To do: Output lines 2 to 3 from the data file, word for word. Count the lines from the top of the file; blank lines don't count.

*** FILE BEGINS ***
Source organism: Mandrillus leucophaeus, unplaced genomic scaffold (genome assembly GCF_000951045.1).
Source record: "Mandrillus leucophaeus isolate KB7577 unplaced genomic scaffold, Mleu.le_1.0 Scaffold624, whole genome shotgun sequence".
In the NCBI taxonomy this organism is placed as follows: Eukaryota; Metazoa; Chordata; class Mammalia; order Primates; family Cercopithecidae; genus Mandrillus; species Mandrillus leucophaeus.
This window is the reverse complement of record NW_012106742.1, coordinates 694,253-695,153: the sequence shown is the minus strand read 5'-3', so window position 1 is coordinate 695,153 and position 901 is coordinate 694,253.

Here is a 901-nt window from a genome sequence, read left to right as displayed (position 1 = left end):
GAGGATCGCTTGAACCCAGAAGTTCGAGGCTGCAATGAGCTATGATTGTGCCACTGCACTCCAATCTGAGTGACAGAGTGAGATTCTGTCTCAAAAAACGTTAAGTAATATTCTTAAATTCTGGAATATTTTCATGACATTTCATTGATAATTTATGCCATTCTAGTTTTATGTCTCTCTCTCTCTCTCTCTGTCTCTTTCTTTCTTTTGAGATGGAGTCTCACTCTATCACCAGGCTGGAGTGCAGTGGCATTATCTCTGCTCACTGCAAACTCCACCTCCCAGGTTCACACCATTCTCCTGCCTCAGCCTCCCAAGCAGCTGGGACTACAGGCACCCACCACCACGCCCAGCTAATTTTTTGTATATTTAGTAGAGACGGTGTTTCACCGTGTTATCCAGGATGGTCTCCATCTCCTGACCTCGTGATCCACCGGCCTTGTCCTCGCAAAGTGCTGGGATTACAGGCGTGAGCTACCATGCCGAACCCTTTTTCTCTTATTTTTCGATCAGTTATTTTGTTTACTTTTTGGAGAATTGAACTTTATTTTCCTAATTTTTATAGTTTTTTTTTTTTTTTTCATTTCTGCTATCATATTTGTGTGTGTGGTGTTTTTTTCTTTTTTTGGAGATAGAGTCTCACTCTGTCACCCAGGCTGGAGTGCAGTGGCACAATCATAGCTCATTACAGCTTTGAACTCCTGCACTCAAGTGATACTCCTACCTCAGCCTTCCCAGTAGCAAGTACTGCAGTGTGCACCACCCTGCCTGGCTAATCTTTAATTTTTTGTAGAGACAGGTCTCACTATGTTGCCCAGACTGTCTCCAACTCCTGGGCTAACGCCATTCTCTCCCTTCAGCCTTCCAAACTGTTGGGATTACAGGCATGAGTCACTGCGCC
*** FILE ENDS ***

Source record: "Mandrillus leucophaeus isolate KB7577 unplaced genomic scaffold, Mleu.le_1.0 Scaffold624, whole genome shotgun sequence".
In the NCBI taxonomy this organism is placed as follows: Eukaryota; Metazoa; Chordata; class Mammalia; order Primates; family Cercopithecidae; genus Mandrillus; species Mandrillus leucophaeus.